JMU's summer research programs originated in the Chemistry Department in the late 1980s and have been supported by the NSF since 1990. In 1999, faculty and administrators decided to expand the program into other departments. This move, according to David Brakke, Dean of JMU's College of Science and Mathematics, reflected the school's commitment to building "a summer research community." "The intent," Brakke explains, was to create a model of integrative learning--an "opportunity for interaction between faculty and students working in different areas . . . where we could, for example, bring in a bioethics speaker in the biology area of the program whose talk would be of broad interest to the students in other areas."

As other departments secured NSF funding, this summer community has become a reality. Today, the school's REU programs involve more than 100 undergraduates and faculty members in chemistry, materials science, math, and biology. As in previous years, every student conducts intensive research in his or her field and receives individual mentoring from a faculty member. At the same time, organized social events, lectures, and symposia allow students to engage with work outside of their fields, contributing to an interdisciplinary sense of community.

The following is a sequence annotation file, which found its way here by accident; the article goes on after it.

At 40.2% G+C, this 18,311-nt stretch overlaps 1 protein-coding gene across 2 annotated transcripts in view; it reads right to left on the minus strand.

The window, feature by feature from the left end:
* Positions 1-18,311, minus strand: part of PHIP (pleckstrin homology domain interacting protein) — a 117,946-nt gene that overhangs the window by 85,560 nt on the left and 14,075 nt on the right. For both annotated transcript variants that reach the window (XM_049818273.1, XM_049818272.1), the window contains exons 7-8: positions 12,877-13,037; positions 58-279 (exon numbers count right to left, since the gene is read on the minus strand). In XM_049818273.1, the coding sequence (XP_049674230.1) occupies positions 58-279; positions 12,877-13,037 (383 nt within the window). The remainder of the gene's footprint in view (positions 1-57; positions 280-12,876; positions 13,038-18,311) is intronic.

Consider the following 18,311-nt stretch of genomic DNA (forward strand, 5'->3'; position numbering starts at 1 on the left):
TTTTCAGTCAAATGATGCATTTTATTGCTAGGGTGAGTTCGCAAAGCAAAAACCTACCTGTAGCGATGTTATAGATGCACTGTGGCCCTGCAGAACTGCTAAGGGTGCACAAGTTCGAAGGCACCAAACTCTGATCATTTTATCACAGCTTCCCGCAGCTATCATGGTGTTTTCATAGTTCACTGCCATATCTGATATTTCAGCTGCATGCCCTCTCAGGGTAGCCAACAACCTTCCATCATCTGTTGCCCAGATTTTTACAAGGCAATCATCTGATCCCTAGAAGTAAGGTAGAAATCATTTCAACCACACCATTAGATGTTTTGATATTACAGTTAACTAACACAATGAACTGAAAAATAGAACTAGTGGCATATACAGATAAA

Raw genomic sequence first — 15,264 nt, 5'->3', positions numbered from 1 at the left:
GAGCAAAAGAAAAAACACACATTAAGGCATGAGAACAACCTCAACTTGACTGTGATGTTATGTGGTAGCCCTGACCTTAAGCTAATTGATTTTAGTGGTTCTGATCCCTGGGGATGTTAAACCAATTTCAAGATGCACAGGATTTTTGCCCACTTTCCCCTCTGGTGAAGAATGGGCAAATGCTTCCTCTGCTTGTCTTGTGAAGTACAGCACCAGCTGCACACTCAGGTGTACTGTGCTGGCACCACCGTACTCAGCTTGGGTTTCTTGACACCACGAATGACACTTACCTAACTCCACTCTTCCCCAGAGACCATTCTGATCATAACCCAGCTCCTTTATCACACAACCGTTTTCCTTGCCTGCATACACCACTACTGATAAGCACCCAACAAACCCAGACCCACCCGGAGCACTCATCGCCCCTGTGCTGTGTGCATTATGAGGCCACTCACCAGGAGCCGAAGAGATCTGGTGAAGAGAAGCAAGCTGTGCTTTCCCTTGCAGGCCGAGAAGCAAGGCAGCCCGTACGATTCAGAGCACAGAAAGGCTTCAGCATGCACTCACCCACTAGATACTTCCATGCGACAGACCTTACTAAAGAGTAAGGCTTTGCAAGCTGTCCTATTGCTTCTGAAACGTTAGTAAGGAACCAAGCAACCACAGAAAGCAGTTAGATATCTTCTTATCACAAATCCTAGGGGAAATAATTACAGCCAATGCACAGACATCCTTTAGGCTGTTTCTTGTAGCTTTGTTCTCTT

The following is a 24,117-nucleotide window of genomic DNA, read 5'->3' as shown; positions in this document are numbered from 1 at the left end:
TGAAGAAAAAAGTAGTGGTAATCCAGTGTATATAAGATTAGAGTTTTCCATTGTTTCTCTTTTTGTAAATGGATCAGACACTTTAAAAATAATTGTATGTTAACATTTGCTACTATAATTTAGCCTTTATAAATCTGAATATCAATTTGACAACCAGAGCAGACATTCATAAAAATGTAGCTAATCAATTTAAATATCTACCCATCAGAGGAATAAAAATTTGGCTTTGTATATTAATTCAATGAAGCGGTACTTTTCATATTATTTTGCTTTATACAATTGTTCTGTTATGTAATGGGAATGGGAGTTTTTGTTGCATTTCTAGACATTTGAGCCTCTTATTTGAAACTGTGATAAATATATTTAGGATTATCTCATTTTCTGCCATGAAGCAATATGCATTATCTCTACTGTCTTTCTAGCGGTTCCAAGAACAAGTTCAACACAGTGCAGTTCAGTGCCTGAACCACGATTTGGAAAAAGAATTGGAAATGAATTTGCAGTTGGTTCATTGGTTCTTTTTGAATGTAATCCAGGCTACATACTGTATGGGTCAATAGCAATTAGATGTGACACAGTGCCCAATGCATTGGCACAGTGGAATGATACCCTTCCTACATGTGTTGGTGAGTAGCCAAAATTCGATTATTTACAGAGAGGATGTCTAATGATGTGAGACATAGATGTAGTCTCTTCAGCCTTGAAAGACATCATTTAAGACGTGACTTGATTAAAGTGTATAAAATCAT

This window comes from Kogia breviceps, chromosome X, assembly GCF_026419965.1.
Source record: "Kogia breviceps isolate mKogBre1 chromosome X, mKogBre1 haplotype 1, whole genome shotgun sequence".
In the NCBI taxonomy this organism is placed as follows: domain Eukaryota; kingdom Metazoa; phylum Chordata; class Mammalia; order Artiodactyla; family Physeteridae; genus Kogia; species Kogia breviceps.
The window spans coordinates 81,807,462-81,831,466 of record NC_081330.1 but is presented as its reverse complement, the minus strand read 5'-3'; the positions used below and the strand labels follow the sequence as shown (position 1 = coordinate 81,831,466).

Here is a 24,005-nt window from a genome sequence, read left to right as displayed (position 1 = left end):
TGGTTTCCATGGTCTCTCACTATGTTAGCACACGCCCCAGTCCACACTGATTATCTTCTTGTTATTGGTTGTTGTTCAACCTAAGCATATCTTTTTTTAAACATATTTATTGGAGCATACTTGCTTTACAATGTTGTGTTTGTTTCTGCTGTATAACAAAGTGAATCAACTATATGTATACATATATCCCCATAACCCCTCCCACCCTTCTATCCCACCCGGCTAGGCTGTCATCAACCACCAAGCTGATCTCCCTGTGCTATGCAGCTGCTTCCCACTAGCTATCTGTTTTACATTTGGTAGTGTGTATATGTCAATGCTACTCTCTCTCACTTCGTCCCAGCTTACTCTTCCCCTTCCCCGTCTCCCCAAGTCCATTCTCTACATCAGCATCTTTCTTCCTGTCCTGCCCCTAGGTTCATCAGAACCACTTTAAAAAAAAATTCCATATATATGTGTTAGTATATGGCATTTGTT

Despite their recent success, the REU programs at James Madison face significant challenges. Administering the research grants--arranging for stipends and student housing, and addressing other infrastructural concerns--requires a willingness on the part of program directors to deal with what one professor terms "the intrinsic bureaucracy of the business wing of the university." Faculty also have to deal with the difficulties of maintaining funding for the programs. "We will have to work hard to justify the funding of our program at a PUI when there are larger research-intensive universities that will always be able to exceed our publication rates," explains Christopher Hughes, a professor at the Materials Science REU Site. "We will have to continue to spread the message that what we do here is entirely in the hands of the undergraduates but is still at a competitive level scientifically."